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Methods for discovering genomic loci exhibiting complex patterns of differential methylation Thomas J. Hardcastle Abstract Background: Cytosine methylation is widespread in most eukaryotic genomes and is known to play a substantial role in various regulatory pathways. Unmethylated cytosines may be converted to uracil through the addition of sodium bisulphite, allowing genome-wide quantification of cytosine methylation via high-throughput sequencing. The data thus acquired allows the discovery of methylation ‘loci’; contiguous regions of methylation consistently methylated across biological replicates. The mapping of these loci allows for associations with other genomic factors to be identified, and for analyses of differential methylation to take place. Results: The segmentSeq R package is extended to identify methylation loci from high-throughput sequencing data from multiple experimental conditions. A statistical model is then developed that accounts for biological replication and variable rates of non-conversion of cytosines in each sample to compute posterior likelihoods of methylation at each locus within an empirical Bayesian framework. The same model is used as a basis for analysis of differential methylation between multiple experimental conditions with the baySeq R package. We demonstrate the capability of this method to analyse complex data sets in an analysis of data derived from multiple Dicer-like mutants in Arabidopsis. This reveals several novel behaviours at distinct sets of loci in response to loss of one or more of the Dicerlike proteins that indicate an antagonistic relationship between the Dicer-like proteins at at least some methylation loci. Finally, we show in simulation studies that this approach can be significantly more powerful in the detection of differential methylation than many existing methods in data derived from both mammalian and plant systems. Conclusions: The methods developed here make it possible to analyse high-throughput sequencing of the methylome of any given organism under a diverse set of experimental conditions. The methods are able to identify methylation loci and evaluate the likelihood that a region is truly methylated under any given experimental condition, allowing for downstream analyses that characterise differences between methylated and non-methylated regions of the genome. Futhermore, diverse patterns of differential methylation may also be characterised from these data. Keywords: Methylation, DMRs, High-throughput sequencing, Epigenomics, Dicer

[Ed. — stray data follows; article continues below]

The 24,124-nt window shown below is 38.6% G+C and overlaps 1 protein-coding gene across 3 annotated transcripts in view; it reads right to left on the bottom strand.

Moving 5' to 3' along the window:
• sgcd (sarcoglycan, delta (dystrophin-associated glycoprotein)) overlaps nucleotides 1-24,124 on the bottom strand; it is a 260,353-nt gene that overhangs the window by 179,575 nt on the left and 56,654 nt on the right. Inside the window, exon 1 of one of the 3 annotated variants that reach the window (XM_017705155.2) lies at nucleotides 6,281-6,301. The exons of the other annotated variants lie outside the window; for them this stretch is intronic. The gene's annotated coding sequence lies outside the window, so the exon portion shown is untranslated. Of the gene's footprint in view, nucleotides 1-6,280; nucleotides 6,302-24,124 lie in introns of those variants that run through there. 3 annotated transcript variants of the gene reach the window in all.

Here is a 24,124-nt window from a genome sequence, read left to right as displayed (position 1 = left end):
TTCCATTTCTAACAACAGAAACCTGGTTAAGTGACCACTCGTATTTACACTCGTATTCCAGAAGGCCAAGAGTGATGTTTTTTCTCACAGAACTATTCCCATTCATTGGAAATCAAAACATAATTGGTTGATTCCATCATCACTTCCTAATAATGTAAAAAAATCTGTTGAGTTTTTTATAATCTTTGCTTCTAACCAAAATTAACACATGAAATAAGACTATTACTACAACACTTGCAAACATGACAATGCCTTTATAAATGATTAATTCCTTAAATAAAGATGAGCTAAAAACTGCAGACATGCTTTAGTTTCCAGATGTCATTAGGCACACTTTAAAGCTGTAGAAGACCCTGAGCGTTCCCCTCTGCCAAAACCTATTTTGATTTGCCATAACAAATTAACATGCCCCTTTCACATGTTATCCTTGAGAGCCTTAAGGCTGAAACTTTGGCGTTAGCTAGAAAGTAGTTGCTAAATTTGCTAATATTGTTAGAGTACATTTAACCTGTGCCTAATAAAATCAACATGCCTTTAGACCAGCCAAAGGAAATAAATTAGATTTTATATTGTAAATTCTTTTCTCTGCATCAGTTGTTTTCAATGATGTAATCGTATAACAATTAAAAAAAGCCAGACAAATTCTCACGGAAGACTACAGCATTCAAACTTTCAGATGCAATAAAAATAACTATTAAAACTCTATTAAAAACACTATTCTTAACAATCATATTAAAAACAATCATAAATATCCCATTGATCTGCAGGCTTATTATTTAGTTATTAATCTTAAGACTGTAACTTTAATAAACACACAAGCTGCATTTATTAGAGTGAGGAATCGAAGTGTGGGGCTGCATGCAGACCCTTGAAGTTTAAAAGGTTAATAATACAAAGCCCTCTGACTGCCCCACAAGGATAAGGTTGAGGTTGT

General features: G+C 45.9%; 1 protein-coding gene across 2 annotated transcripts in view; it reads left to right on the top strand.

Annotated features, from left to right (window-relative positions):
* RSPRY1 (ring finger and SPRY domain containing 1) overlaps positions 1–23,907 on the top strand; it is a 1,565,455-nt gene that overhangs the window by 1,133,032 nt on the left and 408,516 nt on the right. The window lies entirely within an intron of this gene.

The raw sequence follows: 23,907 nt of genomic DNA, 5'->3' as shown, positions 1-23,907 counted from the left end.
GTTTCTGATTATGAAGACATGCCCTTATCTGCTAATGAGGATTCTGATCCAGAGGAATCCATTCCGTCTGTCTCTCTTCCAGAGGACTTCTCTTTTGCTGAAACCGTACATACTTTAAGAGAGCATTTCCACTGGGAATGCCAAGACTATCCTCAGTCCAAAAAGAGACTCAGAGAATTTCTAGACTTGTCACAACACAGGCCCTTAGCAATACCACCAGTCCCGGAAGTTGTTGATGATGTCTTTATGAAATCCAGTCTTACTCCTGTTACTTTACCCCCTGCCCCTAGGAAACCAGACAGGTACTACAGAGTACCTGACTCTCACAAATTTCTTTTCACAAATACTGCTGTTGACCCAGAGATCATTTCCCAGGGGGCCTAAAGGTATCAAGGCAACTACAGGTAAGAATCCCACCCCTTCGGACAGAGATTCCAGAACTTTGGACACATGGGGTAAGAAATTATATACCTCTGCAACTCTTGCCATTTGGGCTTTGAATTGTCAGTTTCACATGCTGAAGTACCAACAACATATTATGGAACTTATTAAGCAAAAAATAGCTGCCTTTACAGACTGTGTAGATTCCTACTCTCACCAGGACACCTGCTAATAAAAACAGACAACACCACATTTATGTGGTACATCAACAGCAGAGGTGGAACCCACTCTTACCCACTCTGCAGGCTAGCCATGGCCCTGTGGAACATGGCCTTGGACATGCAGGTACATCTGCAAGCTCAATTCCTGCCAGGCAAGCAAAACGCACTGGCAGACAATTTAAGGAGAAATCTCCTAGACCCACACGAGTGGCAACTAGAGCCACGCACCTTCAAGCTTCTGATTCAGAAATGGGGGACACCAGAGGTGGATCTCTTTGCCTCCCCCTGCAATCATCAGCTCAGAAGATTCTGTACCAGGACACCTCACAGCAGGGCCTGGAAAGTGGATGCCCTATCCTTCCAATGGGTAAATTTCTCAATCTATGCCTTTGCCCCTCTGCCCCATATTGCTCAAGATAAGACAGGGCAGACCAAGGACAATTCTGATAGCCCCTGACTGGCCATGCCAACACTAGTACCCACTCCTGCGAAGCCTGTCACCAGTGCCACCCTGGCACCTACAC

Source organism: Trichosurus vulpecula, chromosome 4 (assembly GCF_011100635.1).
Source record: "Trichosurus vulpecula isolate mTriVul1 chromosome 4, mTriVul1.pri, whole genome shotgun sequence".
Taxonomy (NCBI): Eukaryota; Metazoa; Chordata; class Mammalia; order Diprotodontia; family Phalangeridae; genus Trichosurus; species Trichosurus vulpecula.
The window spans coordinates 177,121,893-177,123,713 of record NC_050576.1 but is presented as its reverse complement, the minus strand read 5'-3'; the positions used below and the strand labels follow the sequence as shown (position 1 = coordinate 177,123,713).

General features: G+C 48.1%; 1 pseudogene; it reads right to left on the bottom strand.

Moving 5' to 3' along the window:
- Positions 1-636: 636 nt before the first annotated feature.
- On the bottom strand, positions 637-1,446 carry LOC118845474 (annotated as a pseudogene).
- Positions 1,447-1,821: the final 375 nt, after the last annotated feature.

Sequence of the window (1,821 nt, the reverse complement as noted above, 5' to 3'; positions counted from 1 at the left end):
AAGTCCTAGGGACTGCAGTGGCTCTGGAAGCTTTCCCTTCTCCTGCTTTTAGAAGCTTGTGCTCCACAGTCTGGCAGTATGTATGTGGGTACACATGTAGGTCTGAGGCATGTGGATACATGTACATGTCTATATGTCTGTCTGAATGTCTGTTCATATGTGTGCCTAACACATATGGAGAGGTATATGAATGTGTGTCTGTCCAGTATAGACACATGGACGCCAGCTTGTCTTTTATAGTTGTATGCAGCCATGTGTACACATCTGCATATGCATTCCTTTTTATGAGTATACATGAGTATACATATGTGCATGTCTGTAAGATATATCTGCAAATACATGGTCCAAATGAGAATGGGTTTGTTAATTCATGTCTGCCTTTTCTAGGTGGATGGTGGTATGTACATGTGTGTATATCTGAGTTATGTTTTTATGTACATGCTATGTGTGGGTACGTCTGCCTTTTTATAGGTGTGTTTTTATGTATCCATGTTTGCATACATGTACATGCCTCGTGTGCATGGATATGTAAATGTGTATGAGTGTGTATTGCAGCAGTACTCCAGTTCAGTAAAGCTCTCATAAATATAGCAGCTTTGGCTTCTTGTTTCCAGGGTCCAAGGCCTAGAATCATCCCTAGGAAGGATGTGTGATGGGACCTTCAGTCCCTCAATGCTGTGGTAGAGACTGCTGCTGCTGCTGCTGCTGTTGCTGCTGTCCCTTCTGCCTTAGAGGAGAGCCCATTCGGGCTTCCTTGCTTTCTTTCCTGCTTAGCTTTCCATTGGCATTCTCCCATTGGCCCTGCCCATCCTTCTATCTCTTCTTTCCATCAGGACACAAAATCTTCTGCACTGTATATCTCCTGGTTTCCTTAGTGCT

Background Cytosine methylation, found in most eukaryotes and playing a key role in gene regulation and epigenetic effects [1–3], can be investigated at a genome wide level through high-throughput sequencing of bisulphite treated DNA [4]. Treatment of denatured DNA with sodium bisulphite deaminates unmethylated cytosines into uracil; sequencing this treated DNA thus allows, in principle, not only Correspondence: [email protected] Department of Plant Sciences, University of Cambridge, Downing Street, CB2 3EA Cambridge, UK

the identification of every methylated cytosine but an assessment of the proportion of cells in which the cytosine is methylated. Moreover, by comparing these quantitative methylation data across experimental conditions, genomic regions displaying differential methylation can be detected. The data available for methylation locus finding from bisulphite treated DNA are generated from a set of sequencing libraries. Each library consists of a set of sequenced reads which can be aligned and summarised [5] to report at each cytosine the number of sequenced reads in which the cytosine is methylated, and the number

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Hardcastle BMC Bioinformatics (2017) 18:416

in which the cytosine is unmethylated [6]. Several methods have been proposed to detect differential methylation at the cytosine level, and to identify contiguous differentially methylated cytosines defined as differentially methylated regions (DMRs) [7]. However, these approaches, in not identifying non-differentially methylated regions and unmethylated regions, preclude many strategies for downstream identification of the biological significance of differential methylation. We propose here a new method for methylation analysis based on the notion of methylation ‘loci’; genomic regions defined by the presence of contiguous cytosines whose methylation is correlated across experimental conditions (Fig. 1). Cytosines within a given l